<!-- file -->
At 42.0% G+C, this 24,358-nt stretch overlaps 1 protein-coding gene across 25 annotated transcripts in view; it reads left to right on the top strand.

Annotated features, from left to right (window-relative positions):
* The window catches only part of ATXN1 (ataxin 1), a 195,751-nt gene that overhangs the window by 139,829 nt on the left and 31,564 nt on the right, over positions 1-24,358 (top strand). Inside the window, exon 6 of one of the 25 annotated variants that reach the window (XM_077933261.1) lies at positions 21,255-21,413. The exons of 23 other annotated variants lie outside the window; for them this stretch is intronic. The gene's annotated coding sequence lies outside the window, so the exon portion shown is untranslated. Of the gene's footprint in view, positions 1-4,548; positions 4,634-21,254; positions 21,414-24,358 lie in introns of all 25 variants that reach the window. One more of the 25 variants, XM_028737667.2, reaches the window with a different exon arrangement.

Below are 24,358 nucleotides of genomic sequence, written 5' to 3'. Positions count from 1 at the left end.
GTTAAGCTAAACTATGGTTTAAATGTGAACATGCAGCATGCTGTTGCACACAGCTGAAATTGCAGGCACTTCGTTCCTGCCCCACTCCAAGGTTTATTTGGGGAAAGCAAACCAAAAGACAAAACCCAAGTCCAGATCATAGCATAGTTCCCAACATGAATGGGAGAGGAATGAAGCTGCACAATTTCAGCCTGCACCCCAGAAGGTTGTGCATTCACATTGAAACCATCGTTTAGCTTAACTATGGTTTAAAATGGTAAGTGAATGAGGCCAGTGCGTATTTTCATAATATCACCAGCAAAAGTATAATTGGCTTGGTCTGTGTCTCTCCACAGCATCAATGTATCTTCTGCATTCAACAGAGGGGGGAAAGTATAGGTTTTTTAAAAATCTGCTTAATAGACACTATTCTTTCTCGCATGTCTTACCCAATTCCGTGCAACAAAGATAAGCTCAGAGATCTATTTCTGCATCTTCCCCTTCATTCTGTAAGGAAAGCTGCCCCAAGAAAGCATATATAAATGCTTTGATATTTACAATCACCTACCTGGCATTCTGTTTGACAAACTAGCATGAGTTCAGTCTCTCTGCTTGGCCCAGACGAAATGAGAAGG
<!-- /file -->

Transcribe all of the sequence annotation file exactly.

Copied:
At 42.0% G+C, this 24,358-nt stretch overlaps 1 protein-coding gene across 25 annotated transcripts in view; it reads left to right on the top strand.

Annotated features, from left to right (window-relative positions):
* The window catches only part of ATXN1 (ataxin 1), a 195,751-nt gene that overhangs the window by 139,829 nt on the left and 31,564 nt on the right, over positions 1-24,358 (top strand). Inside the window, exon 6 of one of the 25 annotated variants that reach the window (XM_077933261.1) lies at positions 21,255-21,413. The exons of 23 other annotated variants lie outside the window; for them this stretch is intronic. The gene's annotated coding sequence lies outside the window, so the exon portion shown is untranslated. Of the gene's footprint in view, positions 1-4,548; positions 4,634-21,254; positions 21,414-24,358 lie in introns of all 25 variants that reach the window. One more of the 25 variants, XM_028737667.2, reaches the window with a different exon arrangement.

Below are 24,358 nucleotides of genomic sequence, written 5' to 3'. Positions count from 1 at the left end.
GTTAAGCTAAACTATGGTTTAAATGTGAACATGCAGCATGCTGTTGCACACAGCTGAAATTGCAGGCACTTCGTTCCTGCCCCACTCCAAGGTTTATTTGGGGAAAGCAAACCAAAAGACAAAACCCAAGTCCAGATCATAGCATAGTTCCCAACATGAATGGGAGAGGAATGAAGCTGCACAATTTCAGCCTGCACCCCAGAAGGTTGTGCATTCACATTGAAACCATCGTTTAGCTTAACTATGGTTTAAAATGGTAAGTGAATGAGGCCAGTGCGTATTTTCATAATATCACCAGCAAAAGTATAATTGGCTTGGTCTGTGTCTCTCCACAGCATCAATGTATCTTCTGCATTCAACAGAGGGGGGAAAGTATAGGTTTTTTAAAAATCTGCTTAATAGACACTATTCTTTCTCGCATGTCTTACCCAATTCCGTGCAACAAAGATAAGCTCAGAGATCTATTTCTGCATCTTCCCCTTCATTCTGTAAGGAAAGCTGCCCCAAGAAAGCATATATAAATGCTTTGATATTTACAATCACCTACCTGGCATTCTGTTTGACAAACTAGCATGAGTTCAGTCTCTCTGCTTGGCCCAGACGAAATGAGAAGG